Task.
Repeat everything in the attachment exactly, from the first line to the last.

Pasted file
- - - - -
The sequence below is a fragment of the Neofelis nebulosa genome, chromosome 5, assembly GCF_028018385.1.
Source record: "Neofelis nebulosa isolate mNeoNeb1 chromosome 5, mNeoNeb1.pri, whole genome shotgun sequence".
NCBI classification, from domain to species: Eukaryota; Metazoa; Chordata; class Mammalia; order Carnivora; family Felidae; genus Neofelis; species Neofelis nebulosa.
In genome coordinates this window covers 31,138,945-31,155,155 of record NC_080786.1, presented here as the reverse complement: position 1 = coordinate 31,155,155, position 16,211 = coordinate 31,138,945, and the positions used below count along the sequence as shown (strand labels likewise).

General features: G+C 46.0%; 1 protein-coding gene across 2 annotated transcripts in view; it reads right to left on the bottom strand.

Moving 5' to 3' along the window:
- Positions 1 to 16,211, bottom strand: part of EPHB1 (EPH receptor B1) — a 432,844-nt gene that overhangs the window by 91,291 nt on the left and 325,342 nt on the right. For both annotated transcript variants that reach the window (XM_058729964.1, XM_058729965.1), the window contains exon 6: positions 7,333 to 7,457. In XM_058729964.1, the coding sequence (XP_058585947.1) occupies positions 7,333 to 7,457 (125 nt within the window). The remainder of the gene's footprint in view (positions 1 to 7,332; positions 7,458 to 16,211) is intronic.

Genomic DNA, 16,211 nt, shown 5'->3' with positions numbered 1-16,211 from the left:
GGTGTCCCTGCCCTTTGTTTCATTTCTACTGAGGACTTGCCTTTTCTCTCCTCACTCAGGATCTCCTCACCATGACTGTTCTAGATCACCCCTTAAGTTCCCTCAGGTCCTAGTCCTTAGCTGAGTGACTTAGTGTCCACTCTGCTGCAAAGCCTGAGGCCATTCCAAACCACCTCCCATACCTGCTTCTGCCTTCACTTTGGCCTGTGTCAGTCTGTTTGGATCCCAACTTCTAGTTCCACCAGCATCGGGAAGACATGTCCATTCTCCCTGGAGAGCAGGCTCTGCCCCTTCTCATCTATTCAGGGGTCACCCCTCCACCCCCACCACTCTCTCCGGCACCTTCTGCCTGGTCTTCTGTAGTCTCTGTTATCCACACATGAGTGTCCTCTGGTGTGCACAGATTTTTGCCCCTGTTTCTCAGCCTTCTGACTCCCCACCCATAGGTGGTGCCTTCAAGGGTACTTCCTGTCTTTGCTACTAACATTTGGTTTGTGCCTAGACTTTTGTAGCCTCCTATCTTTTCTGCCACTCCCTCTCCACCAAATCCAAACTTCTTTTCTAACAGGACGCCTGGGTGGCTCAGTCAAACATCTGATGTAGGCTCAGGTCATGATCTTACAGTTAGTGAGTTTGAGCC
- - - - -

The sequence below is a fragment of the Neofelis nebulosa genome, chromosome 5, assembly GCF_028018385.1.
Source record: "Neofelis nebulosa isolate mNeoNeb1 chromosome 5, mNeoNeb1.pri, whole genome shotgun sequence".
NCBI classification, from domain to species: Eukaryota; Metazoa; Chordata; class Mammalia; order Carnivora; family Felidae; genus Neofelis; species Neofelis nebulosa.
In genome coordinates this window covers 31,138,945-31,155,155 of record NC_080786.1, presented here as the reverse complement: position 1 = coordinate 31,155,155, position 16,211 = coordinate 31,138,945, and the positions used below count along the sequence as shown (strand labels likewise).

General features: G+C 46.0%; 1 protein-coding gene across 2 annotated transcripts in view; it reads right to left on the bottom strand.

Moving 5' to 3' along the window:
- Positions 1 to 16,211, bottom strand: part of EPHB1 (EPH receptor B1) — a 432,844-nt gene that overhangs the window by 91,291 nt on the left and 325,342 nt on the right. For both annotated transcript variants that reach the window (XM_058729964.1, XM_058729965.1), the window contains exon 6: positions 7,333 to 7,457. In XM_058729964.1, the coding sequence (XP_058585947.1) occupies positions 7,333 to 7,457 (125 nt within the window). The remainder of the gene's footprint in view (positions 1 to 7,332; positions 7,458 to 16,211) is intronic.

Genomic DNA, 16,211 nt, shown 5'->3' with positions numbered 1-16,211 from the left:
GGTGTCCCTGCCCTTTGTTTCATTTCTACTGAGGACTTGCCTTTTCTCTCCTCACTCAGGATCTCCTCACCATGACTGTTCTAGATCACCCCTTAAGTTCCCTCAGGTCCTAGTCCTTAGCTGAGTGACTTAGTGTCCACTCTGCTGCAAAGCCTGAGGCCATTCCAAACCACCTCCCATACCTGCTTCTGCCTTCACTTTGGCCTGTGTCAGTCTGTTTGGATCCCAACTTCTAGTTCCACCAGCATCGGGAAGACATGTCCATTCTCCCTGGAGAGCAGGCTCTGCCCCTTCTCATCTATTCAGGGGTCACCCCTCCACCCCCACCACTCTCTCCGGCACCTTCTGCCTGGTCTTCTGTAGTCTCTGTTATCCACACATGAGTGTCCTCTGGTGTGCACAGATTTTTGCCCCTGTTTCTCAGCCTTCTGACTCCCCACCCATAGGTGGTGCCTTCAAGGGTACTTCCTGTCTTTGCTACTAACATTTGGTTTGTGCCTAGACTTTTGTAGCCTCCTATCTTTTCTGCCACTCCCTCTCCACCAAATCCAAACTTCTTTTCTAACAGGACGCCTGGGTGGCTCAGTCAAACATCTGATGTAGGCTCAGGTCATGATCTTACAGTTAGTGAGTTTGAGCC